It is also important to take care with caffeine and chocolate. She should raise the head of the bed (rather than using extra pillows), steer clear of tight belts and waistbands, avoid bending over, and take time to relax.

Upper GI symptoms: GP referral

Assess symptoms very carefully: age of the patient, symptom severity, area of the GI tract affected, symptom trigger factors, influence of food, medications already taken, medications tried for the GI symptoms, and diet and lifestyle factors such as smoking and alcohol. 

Look out for alarm or red flag symptoms (that could indicate cancer). If the patient has:

  • Recurring heartburn or indigestion and is 55 years or over
  • Concerns about a lump or mass in the stomach
  • Unintended or unexplained weight loss
  • A cough or loss of voice
  • Difficulty swallowing
  • Persistent or recurrent nausea or vomiting
  • Blood in the vomit or stools
  • Persistent abdominal pain, particularly if severe or unrelated to a meal
  • A feeling of fullness, which occurs very quickly, or is very tired
  • No response to PPIs
  • Pain across the back or radiating down the arms (which could indicate angina or a heart attack)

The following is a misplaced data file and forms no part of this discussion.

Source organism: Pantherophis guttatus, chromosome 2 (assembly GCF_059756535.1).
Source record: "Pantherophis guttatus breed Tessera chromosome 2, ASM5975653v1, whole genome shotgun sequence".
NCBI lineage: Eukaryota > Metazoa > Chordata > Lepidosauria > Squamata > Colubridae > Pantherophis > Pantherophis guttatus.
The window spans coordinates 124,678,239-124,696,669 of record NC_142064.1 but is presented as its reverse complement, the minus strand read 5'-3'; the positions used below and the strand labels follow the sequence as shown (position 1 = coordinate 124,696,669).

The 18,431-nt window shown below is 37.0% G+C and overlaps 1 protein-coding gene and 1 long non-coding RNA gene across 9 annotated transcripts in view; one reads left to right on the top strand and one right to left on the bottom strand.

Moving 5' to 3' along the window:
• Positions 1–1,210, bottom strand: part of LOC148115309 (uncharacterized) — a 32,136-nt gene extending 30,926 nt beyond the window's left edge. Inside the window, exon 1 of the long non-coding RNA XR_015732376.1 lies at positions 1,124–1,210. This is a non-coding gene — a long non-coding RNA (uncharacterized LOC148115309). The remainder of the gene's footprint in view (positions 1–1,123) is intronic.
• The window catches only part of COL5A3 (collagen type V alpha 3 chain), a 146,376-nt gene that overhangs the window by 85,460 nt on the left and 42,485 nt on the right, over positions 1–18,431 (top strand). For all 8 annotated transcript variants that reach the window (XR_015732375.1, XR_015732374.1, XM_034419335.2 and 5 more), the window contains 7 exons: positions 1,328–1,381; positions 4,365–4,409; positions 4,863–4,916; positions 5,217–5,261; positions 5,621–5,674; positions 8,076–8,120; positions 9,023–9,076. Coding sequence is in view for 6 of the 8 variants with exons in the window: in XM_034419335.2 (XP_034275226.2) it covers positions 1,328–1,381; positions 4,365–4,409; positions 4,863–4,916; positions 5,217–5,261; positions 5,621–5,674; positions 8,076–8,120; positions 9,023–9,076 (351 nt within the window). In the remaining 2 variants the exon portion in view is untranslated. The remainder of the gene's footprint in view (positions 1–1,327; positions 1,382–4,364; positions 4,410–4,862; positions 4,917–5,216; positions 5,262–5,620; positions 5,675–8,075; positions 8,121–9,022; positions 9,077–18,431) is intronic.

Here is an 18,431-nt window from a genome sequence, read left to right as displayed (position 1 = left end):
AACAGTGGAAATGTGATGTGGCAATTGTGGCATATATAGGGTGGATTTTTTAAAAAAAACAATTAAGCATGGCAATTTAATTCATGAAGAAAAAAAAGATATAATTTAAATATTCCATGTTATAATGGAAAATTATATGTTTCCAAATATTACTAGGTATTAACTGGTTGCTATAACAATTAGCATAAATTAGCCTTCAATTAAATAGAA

• Symptoms related to prescribed medication (e.g. alpha-blockers, anticholinergics, beta-blockers, bisphosphonates, calcium channel antagonists, corticosteroids, nitrates, NSAIDs, theophyllines, tricyclic antidepressants)
  • Tried OTC medication and lifestyle changes, but symptoms still persist.


Mr Angus Peel is 72 years old and complains of indigestion and an upset stomach. He says he has had pain “on and off” in the middle of his abdomen for a couple of weeks. The pain does not seem to be related to food except that occasionally it worsens when the stomach is empty. 

You ask about medication and Mr Peel tells you he is taking tablets for his heart, blood pressure and naproxen 250mg twice daily for a painful knee. 

On closer questioning you discover that he often takes the NSAID on an empty stomach when he gets up in the morning and in the late afternoon. Mr Peel says he has not taken any medication for his indigestion symptoms.

It sounds as if he is suffering GI symptoms as a result of his taking a NSAID, particularly on an empty stomach. Mr Peel could be advised to try taking the naproxen with food but as he is older it is probably better if you refer him back to the doctor.